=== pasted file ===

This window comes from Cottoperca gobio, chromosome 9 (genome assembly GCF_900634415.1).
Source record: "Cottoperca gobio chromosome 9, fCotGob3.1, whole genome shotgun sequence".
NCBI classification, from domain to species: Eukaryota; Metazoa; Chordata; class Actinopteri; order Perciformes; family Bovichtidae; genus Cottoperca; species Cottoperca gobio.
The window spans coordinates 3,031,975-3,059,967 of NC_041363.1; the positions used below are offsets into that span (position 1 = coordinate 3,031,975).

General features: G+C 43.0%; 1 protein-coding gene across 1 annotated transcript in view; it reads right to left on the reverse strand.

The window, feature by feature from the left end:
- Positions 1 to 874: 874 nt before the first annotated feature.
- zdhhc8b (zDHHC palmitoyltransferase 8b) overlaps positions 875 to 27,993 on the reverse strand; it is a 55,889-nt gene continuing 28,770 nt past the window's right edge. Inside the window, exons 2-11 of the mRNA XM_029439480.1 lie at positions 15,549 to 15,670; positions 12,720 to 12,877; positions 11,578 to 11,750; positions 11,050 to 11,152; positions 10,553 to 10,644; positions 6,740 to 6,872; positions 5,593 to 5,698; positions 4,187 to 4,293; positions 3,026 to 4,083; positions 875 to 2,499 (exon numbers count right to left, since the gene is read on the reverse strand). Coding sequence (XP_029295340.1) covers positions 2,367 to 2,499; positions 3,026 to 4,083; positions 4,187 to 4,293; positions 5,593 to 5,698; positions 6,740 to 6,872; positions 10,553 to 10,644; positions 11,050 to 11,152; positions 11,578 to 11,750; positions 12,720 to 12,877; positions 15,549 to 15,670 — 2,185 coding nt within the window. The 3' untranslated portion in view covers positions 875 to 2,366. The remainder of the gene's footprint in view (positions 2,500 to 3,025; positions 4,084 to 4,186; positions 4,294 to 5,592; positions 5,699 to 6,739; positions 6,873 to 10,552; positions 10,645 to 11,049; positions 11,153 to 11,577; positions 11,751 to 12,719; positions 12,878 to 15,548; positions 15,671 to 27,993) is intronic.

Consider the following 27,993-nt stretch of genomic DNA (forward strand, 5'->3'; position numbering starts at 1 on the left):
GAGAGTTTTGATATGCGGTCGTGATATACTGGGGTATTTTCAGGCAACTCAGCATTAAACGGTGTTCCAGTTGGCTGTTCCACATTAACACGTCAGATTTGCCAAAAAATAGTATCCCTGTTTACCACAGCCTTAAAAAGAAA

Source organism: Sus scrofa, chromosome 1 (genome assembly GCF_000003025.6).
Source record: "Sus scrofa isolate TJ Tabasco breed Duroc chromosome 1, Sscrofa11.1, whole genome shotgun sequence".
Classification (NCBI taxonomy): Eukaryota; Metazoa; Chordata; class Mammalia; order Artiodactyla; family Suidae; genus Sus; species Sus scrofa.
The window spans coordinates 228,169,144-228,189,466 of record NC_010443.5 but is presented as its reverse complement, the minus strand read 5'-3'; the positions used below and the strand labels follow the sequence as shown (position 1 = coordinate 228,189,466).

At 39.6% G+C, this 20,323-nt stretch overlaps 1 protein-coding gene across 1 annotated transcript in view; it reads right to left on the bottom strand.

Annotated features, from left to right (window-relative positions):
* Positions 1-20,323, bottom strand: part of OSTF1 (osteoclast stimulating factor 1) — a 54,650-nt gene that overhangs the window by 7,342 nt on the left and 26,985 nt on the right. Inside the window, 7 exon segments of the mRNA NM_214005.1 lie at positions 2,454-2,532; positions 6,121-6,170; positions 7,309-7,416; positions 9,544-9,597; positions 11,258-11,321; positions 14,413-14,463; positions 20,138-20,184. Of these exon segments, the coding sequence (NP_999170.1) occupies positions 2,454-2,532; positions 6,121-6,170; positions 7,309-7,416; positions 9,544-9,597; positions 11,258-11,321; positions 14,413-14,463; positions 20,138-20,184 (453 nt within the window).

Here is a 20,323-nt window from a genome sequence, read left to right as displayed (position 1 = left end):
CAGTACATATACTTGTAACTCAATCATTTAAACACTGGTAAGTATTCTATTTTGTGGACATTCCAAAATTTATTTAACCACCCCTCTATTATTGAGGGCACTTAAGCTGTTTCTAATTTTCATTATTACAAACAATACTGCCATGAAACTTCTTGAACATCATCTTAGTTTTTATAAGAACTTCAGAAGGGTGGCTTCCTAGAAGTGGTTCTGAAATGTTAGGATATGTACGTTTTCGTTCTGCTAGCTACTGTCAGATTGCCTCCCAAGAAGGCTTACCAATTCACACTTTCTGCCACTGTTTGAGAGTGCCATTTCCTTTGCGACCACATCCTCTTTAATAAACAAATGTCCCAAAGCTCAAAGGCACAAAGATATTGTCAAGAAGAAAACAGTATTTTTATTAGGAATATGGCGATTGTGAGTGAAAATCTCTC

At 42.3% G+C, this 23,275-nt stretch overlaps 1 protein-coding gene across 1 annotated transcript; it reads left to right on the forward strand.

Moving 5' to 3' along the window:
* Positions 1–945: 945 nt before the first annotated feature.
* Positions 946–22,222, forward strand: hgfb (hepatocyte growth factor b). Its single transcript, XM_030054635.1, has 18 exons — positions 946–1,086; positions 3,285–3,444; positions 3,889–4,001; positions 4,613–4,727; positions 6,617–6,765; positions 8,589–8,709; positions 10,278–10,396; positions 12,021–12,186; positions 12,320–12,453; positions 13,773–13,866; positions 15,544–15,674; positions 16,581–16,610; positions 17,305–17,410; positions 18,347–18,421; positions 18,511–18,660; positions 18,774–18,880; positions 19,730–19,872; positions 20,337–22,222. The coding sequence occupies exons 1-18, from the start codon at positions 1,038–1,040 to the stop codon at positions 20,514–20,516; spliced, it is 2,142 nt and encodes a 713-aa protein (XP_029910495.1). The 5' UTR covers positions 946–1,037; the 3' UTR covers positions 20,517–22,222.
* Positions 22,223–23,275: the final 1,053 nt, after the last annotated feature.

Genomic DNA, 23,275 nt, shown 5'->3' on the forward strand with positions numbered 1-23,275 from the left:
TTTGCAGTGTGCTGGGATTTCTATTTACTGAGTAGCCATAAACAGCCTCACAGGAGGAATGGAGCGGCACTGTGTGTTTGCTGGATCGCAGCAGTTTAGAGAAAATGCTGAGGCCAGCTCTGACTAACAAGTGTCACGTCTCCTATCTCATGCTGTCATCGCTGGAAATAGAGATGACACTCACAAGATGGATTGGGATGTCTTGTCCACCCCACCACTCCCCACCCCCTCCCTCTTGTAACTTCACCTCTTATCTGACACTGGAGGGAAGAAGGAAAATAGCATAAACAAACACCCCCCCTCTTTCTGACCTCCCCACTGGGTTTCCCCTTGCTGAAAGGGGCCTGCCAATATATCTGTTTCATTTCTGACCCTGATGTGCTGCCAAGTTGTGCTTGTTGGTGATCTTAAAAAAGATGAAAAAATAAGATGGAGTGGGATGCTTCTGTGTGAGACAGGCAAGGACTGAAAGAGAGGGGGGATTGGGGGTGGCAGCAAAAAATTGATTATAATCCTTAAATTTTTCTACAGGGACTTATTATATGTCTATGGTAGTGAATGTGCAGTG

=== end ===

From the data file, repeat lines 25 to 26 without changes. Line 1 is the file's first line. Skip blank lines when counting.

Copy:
Genomic DNA, 23,275 nt, shown 5'->3' on the forward strand with positions numbered 1-23,275 from the left:
TTTGCAGTGTGCTGGGATTTCTATTTACTGAGTAGCCATAAACAGCCTCACAGGAGGAATGGAGCGGCACTGTGTGTTTGCTGGATCGCAGCAGTTTAGAGAAAATGCTGAGGCCAGCTCTGACTAACAAGTGTCACGTCTCCTATCTCATGCTGTCATCGCTGGAAATAGAGATGACACTCACAAGATGGATTGGGATGTCTTGTCCACCCCACCACTCCCCACCCCCTCCCTCTTGTAACTTCACCTCTTATCTGACACTGGAGGGAAGAAGGAAAATAGCATAAACAAACACCCCCCCTCTTTCTGACCTCCCCACTGGGTTTCCCCTTGCTGAAAGGGGCCTGCCAATATATCTGTTTCATTTCTGACCCTGATGTGCTGCCAAGTTGTGCTTGTTGGTGATCTTAAAAAAGATGAAAAAATAAGATGGAGTGGGATGCTTCTGTGTGAGACAGGCAAGGACTGAAAGAGAGGGGGGATTGGGGGTGGCAGCAAAAAATTGATTATAATCCTTAAATTTTTCTACAGGGACTTATTATATGTCTATGGTAGTGAATGTGCAGTG